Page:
The ancient Land Rover banged through another pothole as the rain poured onto the muddy, treacherous road. “We’re almost there,” my husband shouted encouragingly. I nodded, and clutched the door handle even tighter. Our little baby, carsick, had already thrown up twice. Driving from Kingston up 4000 feet into Jamaica’s Blue Mountains, with precipitous drops just steps away, frightened me into speechlessness. When the vehicle’s tires slipped at a hairpin turn, I silently begged God to keep us safe.
At last we crunched up a bumpy driveway to Whitfield Hall, a centuries-old Blue Mountain coffee farm surrounded by giant eucalyptus trees. I unsnapped our child from her car seat and hurried after my husband Zickie. Outside in a covered breezeway under a kerosene lamp, a large Jamaican woman in a red headscarf held out her arms. “Miss Lynette!” Zickie bellowed, his stream of patois making her burst into belly laughs. I shivered with the baby as they embraced. Lynette Harriott was the matriarch who kept my in-laws’ 18th century guesthouse running, just as her mother Cynthia once did. This was the first time I’d met her, on my very first trip to the island.
Finally, she turned to inspect me, the new American wife. Her mahogany-colored eyes moved swiftly from my muddied running shoes to my blond hair. “Laura,” she said formally. I shifted the baby to my hip as I moved in to give Lynette a hug. She responded stiffly. “It’s nice to meet you,” I began, telling her how much I’d heard about her. Lynette ignored this, and reached for our baby.
“Likkle Iris,” she cooed, now smiling again. Other farm workers crowded around to see the baby, the long awaited grandchild of Mr. John and Miss Maureen. “Bright-eyed white lady,” an old man named Vinnie called her. Everyone laughed. I might as well have been invisible.
This was the beginning of my Blue Mountain education. The grinning, cheerful faces from Jamaican tourism ads have nothing to do with the close-knit, clannish world that exists in the hills. Nothing I’d read prepared me for the silent, assessing glances as someone started a fire in the old hall’s fireplace, or brought us a pot of strong tea. Lesson one: either you belong, or you’re merely tolerated.
Timidly, on that visit, I crept into the kitchen, where kerosene lamps cast reflections against the windows. “It’s nice not having electricity,” I suggested.
Lynette stared, then shook her head. “Me wish Whitfield did hav’ power,” she said. “Yes, sir, mek life a lot more easy.”
Back in the States my husband spoke with nostalgia about the soothing hiss of Tilley lanterns in the evening. But for Lynette, the lack of electricity created an additional host of chores. After a few more visits to the mountains, I learned a second lesson: You rarely heard the famous Jamaican catchphrase, “No problem, mon.” But many, including Lynette, did say, “Life is hard.”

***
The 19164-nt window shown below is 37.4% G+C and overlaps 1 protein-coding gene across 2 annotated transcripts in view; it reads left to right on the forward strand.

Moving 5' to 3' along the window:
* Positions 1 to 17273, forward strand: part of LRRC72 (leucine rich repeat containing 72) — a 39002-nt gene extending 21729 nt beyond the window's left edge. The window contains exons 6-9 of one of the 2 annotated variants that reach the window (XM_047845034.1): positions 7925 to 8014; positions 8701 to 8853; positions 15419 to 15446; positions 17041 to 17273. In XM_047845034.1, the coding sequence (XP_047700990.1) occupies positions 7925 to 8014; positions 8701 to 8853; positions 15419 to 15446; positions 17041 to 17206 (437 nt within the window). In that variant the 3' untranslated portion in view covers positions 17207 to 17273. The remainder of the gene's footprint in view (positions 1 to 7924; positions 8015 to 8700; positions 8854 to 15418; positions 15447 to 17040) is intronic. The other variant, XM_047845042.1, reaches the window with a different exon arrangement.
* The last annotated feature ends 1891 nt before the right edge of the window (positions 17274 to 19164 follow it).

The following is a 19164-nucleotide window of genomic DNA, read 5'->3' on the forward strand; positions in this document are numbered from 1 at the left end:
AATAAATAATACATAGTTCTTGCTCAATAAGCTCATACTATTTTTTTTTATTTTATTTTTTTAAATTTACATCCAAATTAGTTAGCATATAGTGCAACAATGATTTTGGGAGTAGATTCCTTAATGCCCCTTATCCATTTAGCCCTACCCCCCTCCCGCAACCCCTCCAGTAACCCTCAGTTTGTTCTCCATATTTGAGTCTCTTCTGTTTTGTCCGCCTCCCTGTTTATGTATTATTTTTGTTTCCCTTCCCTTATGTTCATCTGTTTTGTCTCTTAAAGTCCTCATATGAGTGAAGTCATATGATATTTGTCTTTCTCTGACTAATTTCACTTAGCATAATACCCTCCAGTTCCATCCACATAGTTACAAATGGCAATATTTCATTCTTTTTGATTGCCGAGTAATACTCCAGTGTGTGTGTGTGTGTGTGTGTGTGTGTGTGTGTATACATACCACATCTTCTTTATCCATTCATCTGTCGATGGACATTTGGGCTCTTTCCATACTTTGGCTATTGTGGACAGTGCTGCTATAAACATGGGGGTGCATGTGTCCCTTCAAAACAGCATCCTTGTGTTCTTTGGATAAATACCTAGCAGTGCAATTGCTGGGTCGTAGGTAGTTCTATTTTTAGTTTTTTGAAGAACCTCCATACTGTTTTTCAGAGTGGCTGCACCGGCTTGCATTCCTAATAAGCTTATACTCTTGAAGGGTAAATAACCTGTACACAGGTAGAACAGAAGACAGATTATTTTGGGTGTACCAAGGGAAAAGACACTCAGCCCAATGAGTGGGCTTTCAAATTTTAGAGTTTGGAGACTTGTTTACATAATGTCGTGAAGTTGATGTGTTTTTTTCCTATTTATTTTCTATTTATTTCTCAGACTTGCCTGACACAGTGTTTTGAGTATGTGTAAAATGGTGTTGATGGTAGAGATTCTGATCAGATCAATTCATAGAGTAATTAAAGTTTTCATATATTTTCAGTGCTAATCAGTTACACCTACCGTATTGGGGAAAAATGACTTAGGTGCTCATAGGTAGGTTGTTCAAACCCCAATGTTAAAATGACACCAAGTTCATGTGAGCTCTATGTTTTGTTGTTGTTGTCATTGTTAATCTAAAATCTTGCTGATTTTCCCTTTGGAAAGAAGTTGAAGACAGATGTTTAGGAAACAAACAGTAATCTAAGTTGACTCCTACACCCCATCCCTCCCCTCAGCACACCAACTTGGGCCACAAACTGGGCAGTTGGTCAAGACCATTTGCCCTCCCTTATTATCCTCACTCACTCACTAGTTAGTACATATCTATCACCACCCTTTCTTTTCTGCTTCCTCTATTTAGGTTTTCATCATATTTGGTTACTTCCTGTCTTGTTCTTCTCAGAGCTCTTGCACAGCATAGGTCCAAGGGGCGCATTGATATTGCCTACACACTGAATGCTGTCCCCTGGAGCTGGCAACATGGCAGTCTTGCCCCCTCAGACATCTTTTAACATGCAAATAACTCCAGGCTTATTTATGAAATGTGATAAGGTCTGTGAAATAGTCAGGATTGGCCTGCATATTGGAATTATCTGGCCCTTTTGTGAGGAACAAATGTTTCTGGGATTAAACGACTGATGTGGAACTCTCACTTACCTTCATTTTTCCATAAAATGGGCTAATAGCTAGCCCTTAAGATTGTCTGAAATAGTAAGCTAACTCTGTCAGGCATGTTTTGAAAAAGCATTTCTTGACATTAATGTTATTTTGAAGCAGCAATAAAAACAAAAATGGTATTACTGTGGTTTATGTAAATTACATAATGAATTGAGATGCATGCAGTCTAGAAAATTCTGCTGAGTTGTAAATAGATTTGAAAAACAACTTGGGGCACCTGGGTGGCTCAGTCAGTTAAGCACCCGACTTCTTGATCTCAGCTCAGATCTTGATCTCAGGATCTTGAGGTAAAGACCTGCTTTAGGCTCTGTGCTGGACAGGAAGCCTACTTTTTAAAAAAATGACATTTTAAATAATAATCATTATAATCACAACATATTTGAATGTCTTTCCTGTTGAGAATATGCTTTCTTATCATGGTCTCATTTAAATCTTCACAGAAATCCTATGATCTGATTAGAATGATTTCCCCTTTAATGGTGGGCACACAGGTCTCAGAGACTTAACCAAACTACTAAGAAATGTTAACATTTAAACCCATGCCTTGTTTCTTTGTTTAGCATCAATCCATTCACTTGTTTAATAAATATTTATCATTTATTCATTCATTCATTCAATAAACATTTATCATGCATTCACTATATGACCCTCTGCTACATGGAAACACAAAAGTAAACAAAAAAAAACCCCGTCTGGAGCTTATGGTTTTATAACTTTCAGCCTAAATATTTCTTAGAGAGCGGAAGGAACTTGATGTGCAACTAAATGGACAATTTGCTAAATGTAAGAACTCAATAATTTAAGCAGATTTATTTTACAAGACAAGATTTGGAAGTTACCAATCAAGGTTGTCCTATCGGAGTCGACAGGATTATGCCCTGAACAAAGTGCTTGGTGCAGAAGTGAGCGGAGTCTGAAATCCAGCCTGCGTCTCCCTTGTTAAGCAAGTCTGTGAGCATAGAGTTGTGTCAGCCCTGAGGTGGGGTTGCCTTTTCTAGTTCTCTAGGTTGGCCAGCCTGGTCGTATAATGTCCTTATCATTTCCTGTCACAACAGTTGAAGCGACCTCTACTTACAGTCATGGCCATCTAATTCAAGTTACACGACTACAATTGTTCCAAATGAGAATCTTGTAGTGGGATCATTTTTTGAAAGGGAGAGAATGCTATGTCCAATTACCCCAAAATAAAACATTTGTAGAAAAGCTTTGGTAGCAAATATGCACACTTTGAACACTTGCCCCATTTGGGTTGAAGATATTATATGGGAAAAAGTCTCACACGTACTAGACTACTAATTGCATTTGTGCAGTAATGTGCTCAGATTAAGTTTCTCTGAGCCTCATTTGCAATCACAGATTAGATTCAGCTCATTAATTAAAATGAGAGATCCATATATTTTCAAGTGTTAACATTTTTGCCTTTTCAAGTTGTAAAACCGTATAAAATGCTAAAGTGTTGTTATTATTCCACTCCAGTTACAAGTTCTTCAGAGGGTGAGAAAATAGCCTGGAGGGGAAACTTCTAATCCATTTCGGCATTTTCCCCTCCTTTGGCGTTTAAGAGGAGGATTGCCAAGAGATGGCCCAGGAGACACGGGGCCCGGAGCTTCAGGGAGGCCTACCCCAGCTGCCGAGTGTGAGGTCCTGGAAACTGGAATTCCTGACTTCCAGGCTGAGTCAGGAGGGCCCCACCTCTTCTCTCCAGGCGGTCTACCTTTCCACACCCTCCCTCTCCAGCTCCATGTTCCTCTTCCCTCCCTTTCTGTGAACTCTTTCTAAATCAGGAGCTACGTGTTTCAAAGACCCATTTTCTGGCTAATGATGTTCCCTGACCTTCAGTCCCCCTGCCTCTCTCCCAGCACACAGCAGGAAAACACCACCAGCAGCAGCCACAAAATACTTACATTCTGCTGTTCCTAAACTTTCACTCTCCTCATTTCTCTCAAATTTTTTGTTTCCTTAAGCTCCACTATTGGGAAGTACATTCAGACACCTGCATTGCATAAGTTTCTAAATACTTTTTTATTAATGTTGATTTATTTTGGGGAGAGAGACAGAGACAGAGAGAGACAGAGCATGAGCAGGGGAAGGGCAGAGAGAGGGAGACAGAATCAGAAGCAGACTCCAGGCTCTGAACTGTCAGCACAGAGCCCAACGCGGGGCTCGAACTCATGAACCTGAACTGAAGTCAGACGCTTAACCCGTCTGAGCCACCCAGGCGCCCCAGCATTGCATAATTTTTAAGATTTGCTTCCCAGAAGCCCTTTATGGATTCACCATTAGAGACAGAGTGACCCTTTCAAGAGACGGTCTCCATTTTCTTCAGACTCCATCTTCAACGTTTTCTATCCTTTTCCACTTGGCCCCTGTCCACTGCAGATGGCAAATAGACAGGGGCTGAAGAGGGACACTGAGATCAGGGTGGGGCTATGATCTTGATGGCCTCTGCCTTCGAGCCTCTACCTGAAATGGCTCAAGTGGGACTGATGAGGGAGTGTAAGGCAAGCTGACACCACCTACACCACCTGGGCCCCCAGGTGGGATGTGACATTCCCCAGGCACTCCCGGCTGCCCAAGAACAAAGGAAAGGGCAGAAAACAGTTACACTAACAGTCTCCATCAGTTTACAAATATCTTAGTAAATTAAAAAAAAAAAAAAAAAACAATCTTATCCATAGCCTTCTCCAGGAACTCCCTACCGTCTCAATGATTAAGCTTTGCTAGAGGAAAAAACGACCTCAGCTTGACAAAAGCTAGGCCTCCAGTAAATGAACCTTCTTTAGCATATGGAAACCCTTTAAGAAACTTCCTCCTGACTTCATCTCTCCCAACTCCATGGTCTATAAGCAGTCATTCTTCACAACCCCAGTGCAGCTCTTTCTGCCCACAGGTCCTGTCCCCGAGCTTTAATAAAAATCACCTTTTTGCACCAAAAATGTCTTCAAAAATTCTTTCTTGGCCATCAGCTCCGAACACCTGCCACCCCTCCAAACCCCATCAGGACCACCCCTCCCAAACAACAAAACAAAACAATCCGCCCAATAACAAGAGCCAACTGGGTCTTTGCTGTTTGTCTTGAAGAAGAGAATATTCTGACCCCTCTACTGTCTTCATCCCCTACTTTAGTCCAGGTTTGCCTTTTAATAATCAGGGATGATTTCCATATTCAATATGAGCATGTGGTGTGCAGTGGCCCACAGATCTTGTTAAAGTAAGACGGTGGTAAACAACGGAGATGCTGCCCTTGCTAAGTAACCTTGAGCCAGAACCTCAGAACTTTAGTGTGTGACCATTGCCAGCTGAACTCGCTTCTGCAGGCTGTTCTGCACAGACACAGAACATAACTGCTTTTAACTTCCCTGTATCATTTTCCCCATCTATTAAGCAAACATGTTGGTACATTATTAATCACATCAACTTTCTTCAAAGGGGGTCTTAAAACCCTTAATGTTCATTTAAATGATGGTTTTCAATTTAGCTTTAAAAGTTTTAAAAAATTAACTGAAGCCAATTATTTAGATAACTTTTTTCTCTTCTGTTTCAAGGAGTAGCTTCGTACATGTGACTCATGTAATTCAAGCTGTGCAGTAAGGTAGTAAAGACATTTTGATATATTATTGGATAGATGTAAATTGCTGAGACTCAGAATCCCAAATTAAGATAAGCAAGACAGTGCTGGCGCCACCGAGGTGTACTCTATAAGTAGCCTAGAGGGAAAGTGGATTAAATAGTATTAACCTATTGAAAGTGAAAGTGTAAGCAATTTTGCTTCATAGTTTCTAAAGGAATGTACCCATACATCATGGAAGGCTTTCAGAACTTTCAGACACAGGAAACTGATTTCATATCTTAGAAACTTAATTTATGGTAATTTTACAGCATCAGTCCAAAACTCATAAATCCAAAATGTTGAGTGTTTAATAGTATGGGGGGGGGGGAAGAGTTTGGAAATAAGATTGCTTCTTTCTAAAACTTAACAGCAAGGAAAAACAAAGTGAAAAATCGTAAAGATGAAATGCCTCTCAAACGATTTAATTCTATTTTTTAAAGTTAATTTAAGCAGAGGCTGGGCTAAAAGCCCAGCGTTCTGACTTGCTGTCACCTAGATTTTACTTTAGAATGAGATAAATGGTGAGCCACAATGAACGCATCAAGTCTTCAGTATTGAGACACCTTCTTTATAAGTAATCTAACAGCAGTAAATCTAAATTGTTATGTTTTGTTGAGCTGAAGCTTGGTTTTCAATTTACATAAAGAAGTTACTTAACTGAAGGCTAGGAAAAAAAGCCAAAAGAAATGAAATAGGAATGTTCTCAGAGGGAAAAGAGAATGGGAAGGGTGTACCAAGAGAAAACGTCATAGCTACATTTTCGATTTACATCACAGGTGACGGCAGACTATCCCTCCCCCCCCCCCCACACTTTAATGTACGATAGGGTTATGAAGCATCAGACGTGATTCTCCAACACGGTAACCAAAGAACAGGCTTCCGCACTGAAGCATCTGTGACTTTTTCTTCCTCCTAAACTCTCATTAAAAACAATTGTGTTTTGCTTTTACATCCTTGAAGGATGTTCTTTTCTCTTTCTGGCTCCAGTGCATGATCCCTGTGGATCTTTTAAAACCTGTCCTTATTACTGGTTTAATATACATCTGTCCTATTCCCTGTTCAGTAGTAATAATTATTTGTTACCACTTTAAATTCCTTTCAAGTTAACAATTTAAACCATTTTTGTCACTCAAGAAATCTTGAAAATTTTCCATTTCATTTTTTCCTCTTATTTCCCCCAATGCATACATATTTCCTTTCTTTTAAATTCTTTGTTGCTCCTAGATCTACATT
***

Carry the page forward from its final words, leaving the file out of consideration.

My response to their hardship, perhaps a typically American one, was to bring gifts each time we returned. Even this could be fraught with problems. When our child turned one, I gave Miss Lynette a bottle of lovely scented lotion.
“What’s this?” Perplexed, she queried my husband. “She t’ink me nuh smell nice?”
So began a series of misconceived presents for Lynette: a sweater that wasn’t nearly warm enough, waterproof shoes too narrow for her feet. Lesson three might have been “gifts don’t get you anywhere.” Eventually with time, I learned the truth was more nuanced.
To my father-in-law’s dismay, I launched a project to redecorate the utilitarian, somewhat gloomy bedrooms with curtains and paint colors inspired by the house’s Georgian architecture. Here Lynette and I finally bonded. “I like color,” she told me emphatically, when I showed her the first set of blue-and-cream curtains, which I’d sewn. The next set, made of red toile, won even more approval. “Mr. John like t’ing plain,” she confided. “But color me makes happy.” Finally, lesson four gonged through my head: no one up here wanted generic charity -- or well-intended but empty gestures. The following trip to Jamaica, when our daughter could now run, I brought Lynette a length of bright yellow print fabric, to sew whatever she wanted. “Yes,” she said simply, nodding. “I like.”
The next journey up, I found a jug of wild flowers beside our bed. Red, purple, yellow, pink, the blossoms brightened the small room. They meant more to me than a pile of gaudily wrapped Christmas presents. By now, I knew how to say my thanks. As Lynette placed dishes onto the long wooden table for dinner, I remarked casually, “There are some flowers in my room.”
Her eyes danced mischievously. “Yes?”
“I think they’re the prettiest flowers I’ve ever seen.”
She held a tray against her chest and chuckled, “Yes.” We smiled at one another. And then Lynette went back to work.
There were others I gradually got to know: Loxly, her son, who guides hikers to Blue Mountain peak, and Chippie, blind in one eye. Then there’s Lynette’s brother Roydel, who manages the coffee farm, and Wilbert, who worries about paying his sons’ school fees. Life high in the damp, misty mountains, far from grocery stores, gas stations, and doctor’s offices, is hard, harder than I can even imagine. Lesson five taught me that no matter how many times I journey up, I’ll always remain an outsider. It turns out, though, that there is a middle ground between those who belong and the merely tolerated: outsiders they like. All it takes to become one is a thick skin, an open heart, and about ten years of patience and persistence.